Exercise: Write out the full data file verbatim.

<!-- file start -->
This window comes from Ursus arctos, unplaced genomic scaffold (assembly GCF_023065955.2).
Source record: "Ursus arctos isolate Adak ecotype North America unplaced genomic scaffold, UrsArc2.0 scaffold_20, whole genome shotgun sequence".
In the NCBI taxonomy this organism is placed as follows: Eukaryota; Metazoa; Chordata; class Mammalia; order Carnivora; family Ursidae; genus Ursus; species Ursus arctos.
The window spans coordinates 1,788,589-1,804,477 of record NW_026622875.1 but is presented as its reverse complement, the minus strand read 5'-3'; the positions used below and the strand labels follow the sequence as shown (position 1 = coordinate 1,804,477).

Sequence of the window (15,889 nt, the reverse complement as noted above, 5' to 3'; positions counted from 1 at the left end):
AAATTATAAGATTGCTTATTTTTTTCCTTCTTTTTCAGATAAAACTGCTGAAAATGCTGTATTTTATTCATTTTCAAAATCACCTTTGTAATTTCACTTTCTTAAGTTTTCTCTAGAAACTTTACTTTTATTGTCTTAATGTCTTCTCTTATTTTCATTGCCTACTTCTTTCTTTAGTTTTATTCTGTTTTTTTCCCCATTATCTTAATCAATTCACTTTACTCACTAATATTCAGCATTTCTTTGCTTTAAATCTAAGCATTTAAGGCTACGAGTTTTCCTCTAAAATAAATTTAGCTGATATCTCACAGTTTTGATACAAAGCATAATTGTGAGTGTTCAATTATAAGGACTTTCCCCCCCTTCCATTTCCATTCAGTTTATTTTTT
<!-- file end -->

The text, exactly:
This window comes from Ursus arctos, unplaced genomic scaffold (assembly GCF_023065955.2).
Source record: "Ursus arctos isolate Adak ecotype North America unplaced genomic scaffold, UrsArc2.0 scaffold_20, whole genome shotgun sequence".
In the NCBI taxonomy this organism is placed as follows: Eukaryota; Metazoa; Chordata; class Mammalia; order Carnivora; family Ursidae; genus Ursus; species Ursus arctos.
The window spans coordinates 1,788,589-1,804,477 of record NW_026622875.1 but is presented as its reverse complement, the minus strand read 5'-3'; the positions used below and the strand labels follow the sequence as shown (position 1 = coordinate 1,804,477).

Sequence of the window (15,889 nt, the reverse complement as noted above, 5' to 3'; positions counted from 1 at the left end):
AAATTATAAGATTGCTTATTTTTTTCCTTCTTTTTCAGATAAAACTGCTGAAAATGCTGTATTTTATTCATTTTCAAAATCACCTTTGTAATTTCACTTTCTTAAGTTTTCTCTAGAAACTTTACTTTTATTGTCTTAATGTCTTCTCTTATTTTCATTGCCTACTTCTTTCTTTAGTTTTATTCTGTTTTTTTCCCCATTATCTTAATCAATTCACTTTACTCACTAATATTCAGCATTTCTTTGCTTTAAATCTAAGCATTTAAGGCTACGAGTTTTCCTCTAAAATAAATTTAGCTGATATCTCACAGTTTTGATACAAAGCATAATTGTGAGTGTTCAATTATAAGGACTTTCCCCCCCTTCCATTTCCATTCAGTTTATTTTTT